Forty-three years after co-founding The Farm, one of the first “hippie communes” in the United States, Stephen Gaskin died on July 1 at the age of 79. What started in 1971 as an experiment in collective living for free thinkers, spiritual students from San Francisco, and psychedelic explorers, has evolved into one of the most enduring models of intentional community in the country.
“All the stuff that we have done here, we’ve never asked anyone for permission: no church, no corporation, no state.”
After learning how to farm on 1,750 acres of rough and rugged terrain in rural Tennessee, The Farm became an internationally known model and an exporter of farming skills, tools, nutrition, midwifery, and other forms of appropriate technology for village-scale societies. It has also become a training center for midwifery, permaculture, solar building design, mushroom cultivation, composting, book publishing, and other enterprises. It has maintained its own independent school system for decades, and is often credited with kick-starting the popularity of tofu.
Building on a common understanding core to many intentional communities—the idea that “interdependence equals independence”—Gaskin’s vision for The Farm was not just an escape from mainstream culture. From the beginning, it also included a social outreach arm called Plenty International, a nonprofit organization that won the Right Livelihood Award in 1980 for its work in the South Bronx, Washington, D.C., and in Guatemala’s indigenous villages.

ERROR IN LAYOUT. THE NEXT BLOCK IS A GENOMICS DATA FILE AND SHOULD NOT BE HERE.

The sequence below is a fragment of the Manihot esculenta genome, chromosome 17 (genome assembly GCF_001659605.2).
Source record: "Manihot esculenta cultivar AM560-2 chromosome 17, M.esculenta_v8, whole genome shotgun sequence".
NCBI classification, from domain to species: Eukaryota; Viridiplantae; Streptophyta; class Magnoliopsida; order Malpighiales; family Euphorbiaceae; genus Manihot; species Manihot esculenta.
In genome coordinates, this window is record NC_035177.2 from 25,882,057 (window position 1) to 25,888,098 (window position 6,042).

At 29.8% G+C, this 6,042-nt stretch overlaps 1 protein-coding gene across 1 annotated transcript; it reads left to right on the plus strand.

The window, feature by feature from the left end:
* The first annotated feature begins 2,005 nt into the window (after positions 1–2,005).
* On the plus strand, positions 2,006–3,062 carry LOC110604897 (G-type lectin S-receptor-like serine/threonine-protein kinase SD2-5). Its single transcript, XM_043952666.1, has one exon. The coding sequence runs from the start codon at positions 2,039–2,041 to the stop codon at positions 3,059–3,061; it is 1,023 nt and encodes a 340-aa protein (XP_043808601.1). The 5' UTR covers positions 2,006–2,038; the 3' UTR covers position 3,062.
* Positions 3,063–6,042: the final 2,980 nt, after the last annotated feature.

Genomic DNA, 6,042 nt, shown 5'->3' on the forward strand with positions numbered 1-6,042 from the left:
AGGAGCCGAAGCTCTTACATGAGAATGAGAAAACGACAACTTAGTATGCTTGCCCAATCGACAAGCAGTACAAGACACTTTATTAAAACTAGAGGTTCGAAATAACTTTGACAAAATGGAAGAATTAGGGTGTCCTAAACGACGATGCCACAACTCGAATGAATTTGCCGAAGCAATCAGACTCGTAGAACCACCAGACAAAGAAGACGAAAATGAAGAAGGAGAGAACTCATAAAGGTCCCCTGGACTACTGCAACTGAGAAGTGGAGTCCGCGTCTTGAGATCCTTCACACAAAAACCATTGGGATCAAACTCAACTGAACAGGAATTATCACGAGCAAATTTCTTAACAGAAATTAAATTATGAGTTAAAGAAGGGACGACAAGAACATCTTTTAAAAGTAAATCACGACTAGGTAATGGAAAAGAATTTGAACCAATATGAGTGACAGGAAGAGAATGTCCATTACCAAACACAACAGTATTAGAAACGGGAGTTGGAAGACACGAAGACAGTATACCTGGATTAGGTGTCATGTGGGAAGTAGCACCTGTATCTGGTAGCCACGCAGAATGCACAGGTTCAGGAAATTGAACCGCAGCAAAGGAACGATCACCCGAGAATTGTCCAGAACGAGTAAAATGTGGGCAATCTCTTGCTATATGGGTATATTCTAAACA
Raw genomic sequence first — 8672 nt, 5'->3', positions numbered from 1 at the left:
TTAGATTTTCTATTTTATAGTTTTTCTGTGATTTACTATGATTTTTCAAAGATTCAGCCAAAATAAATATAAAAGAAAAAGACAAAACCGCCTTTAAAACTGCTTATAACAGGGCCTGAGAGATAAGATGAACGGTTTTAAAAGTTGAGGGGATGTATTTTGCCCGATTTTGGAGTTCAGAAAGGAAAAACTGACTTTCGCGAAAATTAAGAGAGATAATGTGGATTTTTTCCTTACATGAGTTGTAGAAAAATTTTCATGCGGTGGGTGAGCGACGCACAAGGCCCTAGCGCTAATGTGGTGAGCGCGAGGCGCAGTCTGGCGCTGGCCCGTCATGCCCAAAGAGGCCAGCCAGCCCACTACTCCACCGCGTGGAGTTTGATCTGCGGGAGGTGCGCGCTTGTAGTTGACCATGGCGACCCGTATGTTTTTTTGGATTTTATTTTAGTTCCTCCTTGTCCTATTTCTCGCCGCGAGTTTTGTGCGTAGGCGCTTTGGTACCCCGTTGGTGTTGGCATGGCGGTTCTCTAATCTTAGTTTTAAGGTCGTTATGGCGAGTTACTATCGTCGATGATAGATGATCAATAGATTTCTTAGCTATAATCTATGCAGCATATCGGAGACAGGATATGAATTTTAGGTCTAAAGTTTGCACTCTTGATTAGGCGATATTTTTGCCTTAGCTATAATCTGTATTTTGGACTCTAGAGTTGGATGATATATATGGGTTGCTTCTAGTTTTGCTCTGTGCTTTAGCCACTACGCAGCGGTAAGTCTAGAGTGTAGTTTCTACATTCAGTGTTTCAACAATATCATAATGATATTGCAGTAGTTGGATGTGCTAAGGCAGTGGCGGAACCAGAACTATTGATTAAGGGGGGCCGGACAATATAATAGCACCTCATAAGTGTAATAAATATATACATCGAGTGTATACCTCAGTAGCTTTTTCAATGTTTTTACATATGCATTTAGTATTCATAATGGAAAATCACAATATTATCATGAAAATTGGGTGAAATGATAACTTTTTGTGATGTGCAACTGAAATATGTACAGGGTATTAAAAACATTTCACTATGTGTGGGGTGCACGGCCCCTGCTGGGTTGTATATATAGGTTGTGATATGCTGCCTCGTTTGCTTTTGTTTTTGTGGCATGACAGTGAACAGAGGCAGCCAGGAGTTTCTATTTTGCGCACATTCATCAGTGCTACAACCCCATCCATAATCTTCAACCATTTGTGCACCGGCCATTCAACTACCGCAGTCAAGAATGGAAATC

In November 2005, I interviewed Gaskin at his home on The Farm in Summertown, Tennessee. What follows are a few excerpts from the interview, including Gaskin’s reflections on his life, his activism, and what he learned about himself and the world from decades of successful community living.
Erin McCarley: What would you say were the founding principles of The Farm?
Stephen Gaskin: We had all been spiritual students of one kind or another. We still are. I used to say, “If you took all religions, like on IBM punch cards, some of the holes would go clear through the stack.” And that’s what we’re interested in. We agreed that if you felt like we were all one, we could live collectively in a way in which everybody could have some of what was happening.